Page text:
saddle horn


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Related to saddle horn: English saddle

horn

(hɔrn)
n.
1. one of the hard, keratinous, permanent, hollow, and usu. paired growths projecting from the head of certain ungulates, esp. bovids.
2. a similar growth, sometimes of compacted hair, as the median horn on a rhinoceros or the tusk of a narwhal.
3. (not in technical use) antler.
4. a process projecting from the head of an animal and suggestive of such a growth, as a feeler, tentacle, or crest.
5. the keratinous substance of which horn growths are composed in vertebrates.
6. any similar substance, as that forming tortoise shell, hoofs, nails, or corns.
7. an article made of the material of an animal horn or like substance.
8. any projection or extremity resembling the horn of an animal.
9. something made from, resembling, or suggesting a hollowed-out animal horn: a drinking horn.
10. a part resembling an animal horn attributed to deities, demons, etc.: the devil's horn.
11. Usu., horns. the imaginary projections on a cuckold's brow.
13. an animal horn used as a wind instrument.
14. an instrument for sounding a warning signal: an automobile horn.
15.
a. a tube of varying cross section used in some loudspeakers to couple the diaphragm to the sound-transmitting space.
b. Slang. a loudspeaker.
16. Slang. a telephone or radiotelephone.
17. a saddle pommel, esp. a high one.
18. one of the curved extremities of a crescent, esp. of the crescent moon.
19. a pyramidal mountain peak, esp. one having concave faces.
20. a symbol of power or strength, as in the Bible: a horn of salvation.
v.t.
21. to butt or gore with the horns.
22. to cuckold.
23. horn in, Informal. to thrust oneself forward obtrusively; intrude or interrupt.
adj.
24. made of horn.
Idioms:
1. blow ortoot one's own horn, to boast about oneself.
2. draw or pull in one's horns, to restrain oneself; become less belligerent.
3. on the horns of a dilemma, confronted with two equally disagreeable choices.
[before 900; Middle English, Old English, c. Old Frisian, Old Saxon, Old High German, Old Norse horn, Gothic haurn, Latin cornu, Irish, Welsh corn; akin to Greek kéras horn]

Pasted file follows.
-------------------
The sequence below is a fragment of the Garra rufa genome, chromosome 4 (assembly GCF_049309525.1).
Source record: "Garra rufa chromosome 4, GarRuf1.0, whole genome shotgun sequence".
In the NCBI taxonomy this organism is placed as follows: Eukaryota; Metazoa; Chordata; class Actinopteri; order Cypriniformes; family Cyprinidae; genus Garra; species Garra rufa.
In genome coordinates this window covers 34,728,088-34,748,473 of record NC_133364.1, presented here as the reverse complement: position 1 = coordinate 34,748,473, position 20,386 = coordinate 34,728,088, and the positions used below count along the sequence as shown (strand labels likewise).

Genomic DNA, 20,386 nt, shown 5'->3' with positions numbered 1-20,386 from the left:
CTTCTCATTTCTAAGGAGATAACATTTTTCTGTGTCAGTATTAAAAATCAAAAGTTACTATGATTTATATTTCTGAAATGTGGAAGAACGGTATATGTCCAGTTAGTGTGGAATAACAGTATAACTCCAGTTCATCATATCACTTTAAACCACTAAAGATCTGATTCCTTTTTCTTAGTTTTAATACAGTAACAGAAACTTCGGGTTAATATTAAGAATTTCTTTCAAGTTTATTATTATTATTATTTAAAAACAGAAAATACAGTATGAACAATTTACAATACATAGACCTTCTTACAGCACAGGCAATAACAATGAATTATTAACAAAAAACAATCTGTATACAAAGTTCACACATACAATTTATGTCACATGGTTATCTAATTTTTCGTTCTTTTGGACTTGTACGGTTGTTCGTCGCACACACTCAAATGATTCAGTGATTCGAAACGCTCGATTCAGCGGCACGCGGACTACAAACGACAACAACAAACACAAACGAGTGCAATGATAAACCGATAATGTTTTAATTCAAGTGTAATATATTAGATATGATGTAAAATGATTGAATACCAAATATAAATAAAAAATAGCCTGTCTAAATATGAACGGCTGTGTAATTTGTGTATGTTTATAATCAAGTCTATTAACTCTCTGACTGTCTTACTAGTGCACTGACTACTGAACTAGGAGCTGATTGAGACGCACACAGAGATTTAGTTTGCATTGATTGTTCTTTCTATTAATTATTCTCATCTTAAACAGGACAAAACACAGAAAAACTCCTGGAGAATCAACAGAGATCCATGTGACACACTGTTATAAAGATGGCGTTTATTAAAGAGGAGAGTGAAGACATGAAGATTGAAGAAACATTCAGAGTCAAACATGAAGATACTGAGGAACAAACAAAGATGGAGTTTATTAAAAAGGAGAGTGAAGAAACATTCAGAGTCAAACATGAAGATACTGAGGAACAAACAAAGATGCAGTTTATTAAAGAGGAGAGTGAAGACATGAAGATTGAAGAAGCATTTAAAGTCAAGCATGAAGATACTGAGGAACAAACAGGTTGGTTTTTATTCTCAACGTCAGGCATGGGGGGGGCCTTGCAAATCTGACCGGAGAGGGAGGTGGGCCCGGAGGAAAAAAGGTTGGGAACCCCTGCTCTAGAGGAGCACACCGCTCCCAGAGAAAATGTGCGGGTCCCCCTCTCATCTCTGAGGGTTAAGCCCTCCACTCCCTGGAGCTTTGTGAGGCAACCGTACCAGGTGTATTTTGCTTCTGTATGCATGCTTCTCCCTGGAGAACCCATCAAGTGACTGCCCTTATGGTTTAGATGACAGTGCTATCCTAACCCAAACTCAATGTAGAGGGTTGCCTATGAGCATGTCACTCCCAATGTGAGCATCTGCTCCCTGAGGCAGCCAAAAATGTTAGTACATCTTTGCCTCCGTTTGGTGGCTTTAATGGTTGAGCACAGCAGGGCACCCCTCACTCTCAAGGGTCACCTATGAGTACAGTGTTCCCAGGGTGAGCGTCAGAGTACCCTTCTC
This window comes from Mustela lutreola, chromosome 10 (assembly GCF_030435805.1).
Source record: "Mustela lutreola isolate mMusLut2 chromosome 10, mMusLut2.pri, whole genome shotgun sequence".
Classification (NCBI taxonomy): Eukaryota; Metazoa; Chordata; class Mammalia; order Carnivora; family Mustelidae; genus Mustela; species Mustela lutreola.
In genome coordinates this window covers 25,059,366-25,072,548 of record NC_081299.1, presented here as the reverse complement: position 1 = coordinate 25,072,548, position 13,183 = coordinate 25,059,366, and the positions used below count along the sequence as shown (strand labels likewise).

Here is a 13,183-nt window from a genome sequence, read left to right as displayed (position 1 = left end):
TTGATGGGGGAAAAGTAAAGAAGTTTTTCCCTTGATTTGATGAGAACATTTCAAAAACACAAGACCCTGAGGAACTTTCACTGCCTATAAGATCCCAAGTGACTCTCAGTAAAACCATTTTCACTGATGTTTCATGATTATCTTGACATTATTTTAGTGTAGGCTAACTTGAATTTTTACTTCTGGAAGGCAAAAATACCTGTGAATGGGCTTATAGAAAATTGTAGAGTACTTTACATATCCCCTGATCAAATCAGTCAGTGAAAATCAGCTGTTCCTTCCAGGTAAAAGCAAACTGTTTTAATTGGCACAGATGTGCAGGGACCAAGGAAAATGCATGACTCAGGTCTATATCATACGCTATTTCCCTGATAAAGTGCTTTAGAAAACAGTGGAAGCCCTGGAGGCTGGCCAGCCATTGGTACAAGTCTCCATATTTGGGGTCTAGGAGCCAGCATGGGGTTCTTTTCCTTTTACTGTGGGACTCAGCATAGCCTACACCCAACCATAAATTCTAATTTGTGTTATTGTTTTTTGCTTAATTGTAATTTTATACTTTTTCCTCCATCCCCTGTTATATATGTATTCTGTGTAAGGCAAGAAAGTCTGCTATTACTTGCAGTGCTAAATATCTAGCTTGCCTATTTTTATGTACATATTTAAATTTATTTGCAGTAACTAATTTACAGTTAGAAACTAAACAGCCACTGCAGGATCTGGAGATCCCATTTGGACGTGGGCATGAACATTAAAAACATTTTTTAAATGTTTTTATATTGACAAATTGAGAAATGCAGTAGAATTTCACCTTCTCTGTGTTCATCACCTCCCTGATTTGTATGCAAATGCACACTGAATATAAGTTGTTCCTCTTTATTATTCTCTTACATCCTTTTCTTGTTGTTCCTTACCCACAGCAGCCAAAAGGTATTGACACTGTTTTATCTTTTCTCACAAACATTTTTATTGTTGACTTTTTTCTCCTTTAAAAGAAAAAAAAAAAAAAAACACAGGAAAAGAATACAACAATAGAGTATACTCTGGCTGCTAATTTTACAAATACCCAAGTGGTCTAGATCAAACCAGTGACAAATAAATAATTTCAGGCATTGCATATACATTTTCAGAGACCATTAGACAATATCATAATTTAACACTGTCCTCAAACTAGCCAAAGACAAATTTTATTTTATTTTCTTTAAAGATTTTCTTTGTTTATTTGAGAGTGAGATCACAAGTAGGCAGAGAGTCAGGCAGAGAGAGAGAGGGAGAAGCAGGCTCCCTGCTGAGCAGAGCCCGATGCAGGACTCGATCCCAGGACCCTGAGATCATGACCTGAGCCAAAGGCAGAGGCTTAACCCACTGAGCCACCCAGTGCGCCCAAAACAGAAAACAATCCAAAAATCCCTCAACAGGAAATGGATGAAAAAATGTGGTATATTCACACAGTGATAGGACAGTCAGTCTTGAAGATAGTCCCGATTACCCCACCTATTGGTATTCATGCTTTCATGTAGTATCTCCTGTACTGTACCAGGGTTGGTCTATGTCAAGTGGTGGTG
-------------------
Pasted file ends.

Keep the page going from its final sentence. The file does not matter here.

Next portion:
Horn

(hɔrn)

n.
Cape, Cape Horn.
ThesaurusAntonymsRelated WordsSynonymsLegend:
Noun1.saddle horn - a high pommel of a Western saddle (usually metal covered with leather)saddle horn - a high pommel of a Western saddle (usually metal covered with leather)
saddlebow, pommel - handgrip formed by the raised front part of a saddle
stock saddle, Western saddle - an ornamented saddle used by cowboys; has a high horn to hold the lariat
References in periodicals archive ?
All you need do is grab the saddle horn, hoist yourself into the saddle, and get to hunting.
Cut a slit between tendon and bone and sling a hindquarter on each side of the saddle horn and a front quarter on each side of the cantle (rear of the saddle seat).
Do you flinch, tighten up your body, and grasp the saddle horn with your hands, all at the speed of light?
The tiny blonde sat tall in the saddle, concentrating on keeping her chin high, left hand holding the reins above the saddle horn, right hand resting lightly on her right thigh.
The atypical legend story for this mishap involves horses, saddles and cowboys and was often related by Elmer Keith (among others) after it was said the cowboy had finished clinching up the saddle he would throw the heavy stirrup down off the saddle horn and it would strike the hammer on his holstered single-action on its way down, to be followed immediately by a loud noise and a resulting yell of pain.
I hung the sling over one shoulder so I could maneuver the bow as needed with my right hand while holding onto the saddle horn and reins with my left hand.
Hanging from the saddle horn is a beaded bag that commemorates the 100th anniversary of the Pendleton Roundup.
Anyone is welcome on the walking rides, but to participate in a loping ride a guest must first pass a "lope check," basically an evaluation by one of the wranglers to make sure you're not bouncing out of the saddle, losing a stirrup or hanging onto the saddle horn for dear life.